Compassion

The cultivation of karuna, or compassion, which tempers wisdom's cool discernment
  • Tricycle Community 1 comment

    Why Compassion? Paid Member

    Oh, for a great mansion of ten thousand roomsWhere all the poor on earth could find welcome shelter Steady through every storm, secure as a mountain! Ah, were such a building to spring up before me, I would freeze to death in my wrecked hut well content. —Tu Fu, My Thatched Hut Is Wrecked by the Autumn Wind While serving as the Buddhist representative on the AIDS Interfaith Council in Los Angeles in the late 1980s, I was struck by what a Christian fundamentalist minister from a conservative county in California said at one meeting to her very liberal Episcopalian and Jewish colleagues. More »
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    Compassion Restored Paid Member

    Before becoming one of the great world religion scholars of our time and a self-proclaimed “freelance monotheist,” Karen Armstrong had given up on religion. Raised in England in the years following World War II, Armstrong became a Roman Catholic nun in the order of Society of the Holy Child Jesus when she was still a teenager. After seven painful years, Armstrong left the church, frustrated and fed up with what she felt was an overly dogmatic institution. More »
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    Natural Bravery Paid Member

    Each week tricycle.com features a Tricycle Retreat video teaching delivered by a different well-known Buddhist teacher. This column introduces Gaylon Ferguson's September retreat on fear and fearlessness as a path to awakening. More »
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    Great Compassion Paid Member

    Great compassion is like the sky, because it covers all living beings; great compassion is like the earth, because it produces all the teachings; great compassion makes it possible to see buddhanature, by first clarifying real knowledge for the sake of others. Great compassion makes it possible to pass through unyielding barriers, by plumbing the profound teachings more and more for the sake of others. Great compassion makes it possible to penetrate the transcendental, by seeking a life beyond for others. Great compassion can develop powerful application, by striving on this path for the sake of others. Great compassion can activate intrepidness, by keeping a vigorous will alive for the sake of others. Great compassion makes it possible to get beyond regression, because the mind is settled for the sake of others. Great compassion can produce broad learning, by studying everything for the sake of others. More »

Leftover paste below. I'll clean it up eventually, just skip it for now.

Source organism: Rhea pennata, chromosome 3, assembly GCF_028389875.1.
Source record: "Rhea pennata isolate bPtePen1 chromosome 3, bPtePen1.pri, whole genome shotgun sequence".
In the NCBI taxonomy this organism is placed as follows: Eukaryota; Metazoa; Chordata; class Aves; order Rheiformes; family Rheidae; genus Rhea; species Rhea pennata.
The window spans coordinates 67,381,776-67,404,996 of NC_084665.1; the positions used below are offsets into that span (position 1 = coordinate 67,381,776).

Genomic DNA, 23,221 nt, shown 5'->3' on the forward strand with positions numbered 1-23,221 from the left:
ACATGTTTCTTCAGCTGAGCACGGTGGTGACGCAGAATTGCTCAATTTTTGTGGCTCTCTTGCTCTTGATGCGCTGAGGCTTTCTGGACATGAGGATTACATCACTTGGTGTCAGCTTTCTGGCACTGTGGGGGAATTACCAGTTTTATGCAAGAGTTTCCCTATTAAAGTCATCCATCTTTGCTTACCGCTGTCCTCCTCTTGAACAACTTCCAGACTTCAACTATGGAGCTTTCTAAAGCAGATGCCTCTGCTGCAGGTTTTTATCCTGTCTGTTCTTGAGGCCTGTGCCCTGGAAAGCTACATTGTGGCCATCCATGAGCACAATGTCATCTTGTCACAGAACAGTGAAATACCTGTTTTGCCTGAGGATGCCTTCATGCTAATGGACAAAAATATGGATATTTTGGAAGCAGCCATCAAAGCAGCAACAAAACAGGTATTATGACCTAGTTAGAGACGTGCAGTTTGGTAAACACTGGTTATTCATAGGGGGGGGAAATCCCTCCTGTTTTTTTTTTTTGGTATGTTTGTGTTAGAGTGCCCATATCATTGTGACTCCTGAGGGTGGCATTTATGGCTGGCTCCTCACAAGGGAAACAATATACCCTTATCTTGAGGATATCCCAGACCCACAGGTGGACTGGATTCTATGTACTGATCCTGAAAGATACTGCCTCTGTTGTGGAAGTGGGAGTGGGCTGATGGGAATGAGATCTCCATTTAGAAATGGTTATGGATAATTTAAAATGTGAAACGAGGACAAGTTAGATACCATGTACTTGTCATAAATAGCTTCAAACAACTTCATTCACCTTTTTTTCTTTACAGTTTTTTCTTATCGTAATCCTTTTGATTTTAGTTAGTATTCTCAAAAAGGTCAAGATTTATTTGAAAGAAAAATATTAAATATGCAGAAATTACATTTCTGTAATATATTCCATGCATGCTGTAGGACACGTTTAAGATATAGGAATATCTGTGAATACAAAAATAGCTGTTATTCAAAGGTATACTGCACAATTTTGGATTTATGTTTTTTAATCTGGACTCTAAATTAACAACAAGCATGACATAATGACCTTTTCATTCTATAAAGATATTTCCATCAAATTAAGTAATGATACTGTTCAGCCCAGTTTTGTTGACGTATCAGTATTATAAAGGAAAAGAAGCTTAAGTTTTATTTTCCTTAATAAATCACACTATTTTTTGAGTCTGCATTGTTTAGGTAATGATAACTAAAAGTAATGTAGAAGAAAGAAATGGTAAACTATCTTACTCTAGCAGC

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    An Everyday Aspiration Paid Member

    In early spring, I moved to a house in a village at the edge of Cambridge, England, where I work as a writer and administrator in a local Buddhist center. I share this small house overlooking cornfields with two friends, both of whom are also Buddhist. Though our living arrangements are not formally oriented toward communal practice, we take for granted that each of us will try our best to support the others; we know we can assume a certain vocabulary and a familiarity with shared ideals and approaches to our practice. So when one of my housemates upbraided me a few weeks back for not doing my share of the housework, he reminded me—without sanctimony—of the bodhisattva aspiration. More »
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    From Turning the Wheel of Truth: Commentary on the Buddha's First Teaching Paid Member

    When there is understanding and a set of values that encourage sharing, then the limitations, the needs, and the lacks of any given life can be acknowledged and effort can be put into using material supports with compassion. This is also true in cases of deprivation; surely a major contributor to this is the greed and exploitation of others, which has its source in identification with material prosperity. If we could all accept the experience of limitation on our resources and comforts, if affluent people’s standard of living were not so high, there would be fewer people who felt, and actually were, “poor.” Maybe with more sharing, there would be less severe physical deprivation. Instead of creating golf courses in the desert, or seeing air-conditioning, two cars, and countless television channels as necessities of life, we could try to accept limitations to our material circumstances and acknowledge that there is suffering. More »